The TSA Is Turning Us Into a Stop-And-Frisk Nation


The TSA is expanding its services. Now, don’t worry. They’ll still be there to feel you up in the airport queue. But the Visible Intermodal Prevention and Response (VIPR) unit of the TSA has gone national. Find them in a town near you.

According to the VIPR website, they have only one objective: the “deterrence and prevention of terrorism.” Which is why they’ve set up posts all around the country at train stations, music festivals, and rodeos.

John S. Pistole, the administrator of VIPR, gave an explanation for the diverse assignments. He told the New York Times, “Our mandate is to provide security and counter-terrorism operations for all high-risk transportation targets, not just airports and aviation. The VIPR teams are a big part of that.”

But are these counter-terrorism operations even legal? In an America of NSA scandals and PATRIOT Acts, that question has been the elephant in the room for a long time. In the case of VIPR, one legal adviser is not convinced the unit has the right to stop and frisk citizens.

Khaliah Barnes, administrative law counsel at the Electronic Privacy Information Center in Washington, said, “The problem with TSA stopping and searching people in public places outside the airport is that there are no real legal standards, or probable cause. It’s something that is easily abused because the reason that they are conducting the stops is shrouded in secrecy.”

The TSA’s response to Barnes’ claim is frightening, and yet not surprising at all. TSA officials assert that probable cause often impedes upon the government’s ability to prevent terrorist attacks. So basically when the law became a hassle, the TSA just ditched it altogether. In the TSA’s opinion, random searches are “special needs” or “administrative searches.”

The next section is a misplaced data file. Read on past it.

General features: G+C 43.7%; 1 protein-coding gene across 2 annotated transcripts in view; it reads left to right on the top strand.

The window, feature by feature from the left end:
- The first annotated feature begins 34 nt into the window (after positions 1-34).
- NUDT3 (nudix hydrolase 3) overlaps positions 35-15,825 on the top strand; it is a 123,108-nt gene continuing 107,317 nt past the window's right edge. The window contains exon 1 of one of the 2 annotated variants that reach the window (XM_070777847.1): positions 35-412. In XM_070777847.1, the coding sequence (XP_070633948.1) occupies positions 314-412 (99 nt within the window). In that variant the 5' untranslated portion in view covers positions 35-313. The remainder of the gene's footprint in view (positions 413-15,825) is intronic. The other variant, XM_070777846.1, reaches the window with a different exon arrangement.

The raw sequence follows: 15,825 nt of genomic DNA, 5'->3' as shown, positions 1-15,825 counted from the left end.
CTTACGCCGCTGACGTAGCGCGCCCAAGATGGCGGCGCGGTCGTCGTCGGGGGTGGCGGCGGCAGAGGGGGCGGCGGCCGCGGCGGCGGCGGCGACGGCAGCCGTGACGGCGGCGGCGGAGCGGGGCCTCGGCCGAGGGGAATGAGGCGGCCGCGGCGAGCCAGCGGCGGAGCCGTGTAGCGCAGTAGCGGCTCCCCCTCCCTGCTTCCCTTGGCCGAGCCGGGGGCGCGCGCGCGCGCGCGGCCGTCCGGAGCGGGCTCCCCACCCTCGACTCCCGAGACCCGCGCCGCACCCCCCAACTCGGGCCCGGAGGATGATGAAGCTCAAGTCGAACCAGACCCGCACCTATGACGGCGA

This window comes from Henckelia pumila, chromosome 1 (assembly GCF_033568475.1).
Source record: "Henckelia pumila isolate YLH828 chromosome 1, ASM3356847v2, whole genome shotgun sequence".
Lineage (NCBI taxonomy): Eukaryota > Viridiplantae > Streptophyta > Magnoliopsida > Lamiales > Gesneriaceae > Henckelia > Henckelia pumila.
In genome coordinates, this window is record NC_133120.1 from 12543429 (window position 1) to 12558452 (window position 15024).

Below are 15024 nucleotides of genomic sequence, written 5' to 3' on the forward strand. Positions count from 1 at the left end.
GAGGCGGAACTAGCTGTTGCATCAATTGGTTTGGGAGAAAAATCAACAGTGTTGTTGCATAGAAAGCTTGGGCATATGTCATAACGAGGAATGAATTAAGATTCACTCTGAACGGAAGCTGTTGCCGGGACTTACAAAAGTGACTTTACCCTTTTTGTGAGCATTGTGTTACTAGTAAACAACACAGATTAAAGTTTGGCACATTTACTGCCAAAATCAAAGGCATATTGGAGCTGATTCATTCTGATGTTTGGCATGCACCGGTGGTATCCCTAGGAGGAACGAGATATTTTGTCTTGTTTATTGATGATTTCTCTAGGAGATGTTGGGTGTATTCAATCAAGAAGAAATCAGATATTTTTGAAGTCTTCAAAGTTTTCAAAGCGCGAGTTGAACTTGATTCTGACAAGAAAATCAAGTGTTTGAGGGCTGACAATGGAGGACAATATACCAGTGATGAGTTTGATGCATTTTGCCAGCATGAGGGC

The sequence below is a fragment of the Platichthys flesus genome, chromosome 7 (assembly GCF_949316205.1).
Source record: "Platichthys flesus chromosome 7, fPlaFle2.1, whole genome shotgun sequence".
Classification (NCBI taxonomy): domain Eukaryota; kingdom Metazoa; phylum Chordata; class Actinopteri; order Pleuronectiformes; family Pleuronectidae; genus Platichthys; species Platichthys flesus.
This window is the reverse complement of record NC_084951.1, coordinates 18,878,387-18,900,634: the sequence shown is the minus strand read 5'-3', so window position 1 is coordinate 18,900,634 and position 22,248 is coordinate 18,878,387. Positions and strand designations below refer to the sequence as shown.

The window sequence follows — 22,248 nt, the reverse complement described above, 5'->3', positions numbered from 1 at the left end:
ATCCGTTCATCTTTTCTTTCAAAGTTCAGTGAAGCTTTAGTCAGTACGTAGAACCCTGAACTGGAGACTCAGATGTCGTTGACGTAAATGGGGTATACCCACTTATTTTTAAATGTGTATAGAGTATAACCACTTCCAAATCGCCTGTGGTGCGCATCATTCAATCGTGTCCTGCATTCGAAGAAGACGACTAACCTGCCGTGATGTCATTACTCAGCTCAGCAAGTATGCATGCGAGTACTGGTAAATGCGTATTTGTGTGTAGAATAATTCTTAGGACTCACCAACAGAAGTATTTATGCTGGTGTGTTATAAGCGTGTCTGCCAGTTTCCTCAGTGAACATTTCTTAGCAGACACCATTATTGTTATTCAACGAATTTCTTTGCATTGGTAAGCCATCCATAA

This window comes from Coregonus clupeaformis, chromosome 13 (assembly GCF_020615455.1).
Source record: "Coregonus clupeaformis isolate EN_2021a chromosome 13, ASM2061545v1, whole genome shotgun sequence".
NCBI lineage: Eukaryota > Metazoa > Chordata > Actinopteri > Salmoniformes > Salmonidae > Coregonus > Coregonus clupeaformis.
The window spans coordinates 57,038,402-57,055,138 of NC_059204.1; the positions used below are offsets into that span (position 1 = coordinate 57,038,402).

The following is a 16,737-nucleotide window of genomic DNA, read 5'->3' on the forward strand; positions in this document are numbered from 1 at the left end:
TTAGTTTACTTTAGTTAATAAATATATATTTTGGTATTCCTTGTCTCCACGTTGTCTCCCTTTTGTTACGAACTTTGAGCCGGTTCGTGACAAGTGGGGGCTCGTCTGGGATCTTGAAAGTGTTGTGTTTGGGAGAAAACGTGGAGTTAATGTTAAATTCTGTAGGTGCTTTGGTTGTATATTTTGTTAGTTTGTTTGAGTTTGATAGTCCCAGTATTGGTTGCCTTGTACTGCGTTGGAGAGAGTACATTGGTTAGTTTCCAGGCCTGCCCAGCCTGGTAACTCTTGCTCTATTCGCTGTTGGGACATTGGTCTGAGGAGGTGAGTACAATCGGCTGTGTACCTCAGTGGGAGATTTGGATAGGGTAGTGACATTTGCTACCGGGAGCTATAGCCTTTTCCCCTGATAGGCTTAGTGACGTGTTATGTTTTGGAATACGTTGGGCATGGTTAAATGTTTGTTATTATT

The TSA first established its VIPR unit after the Madrid train bombings in 2004. The units are filled with skilled personnel: federal air marshals, explosives experts, and former military officers. And their budget exceeds $100 million. Yet there is no evidence that the VIPR has ever foiled a terrorist plot. When pushed on the issue, TSA officials told the New York Times that the information was confidential, but that heavy police presence “bolsters the public confidence.”

I bet they can't prove that either. 

But should VIPR be able to operate in our towns? I don't even think that's the most important question. VIPR is but a means to an end -— fighting terror. What we need to figure out first is how far we're willing to take this war. Do we preserve our privacy and the laws that protect it? If not, what price are we willing to pay for national security? Will we give the government the right to find the one terrorist among us by all means necessary? And if we do, will the costs of that choice outweigh the benefits?

Those are the questions we have yet to answer. But we must soon, or else units like VIPR (and the TSA for that matter) will become the status quo. And we'll forget to question whether or not they ever made us safer at all.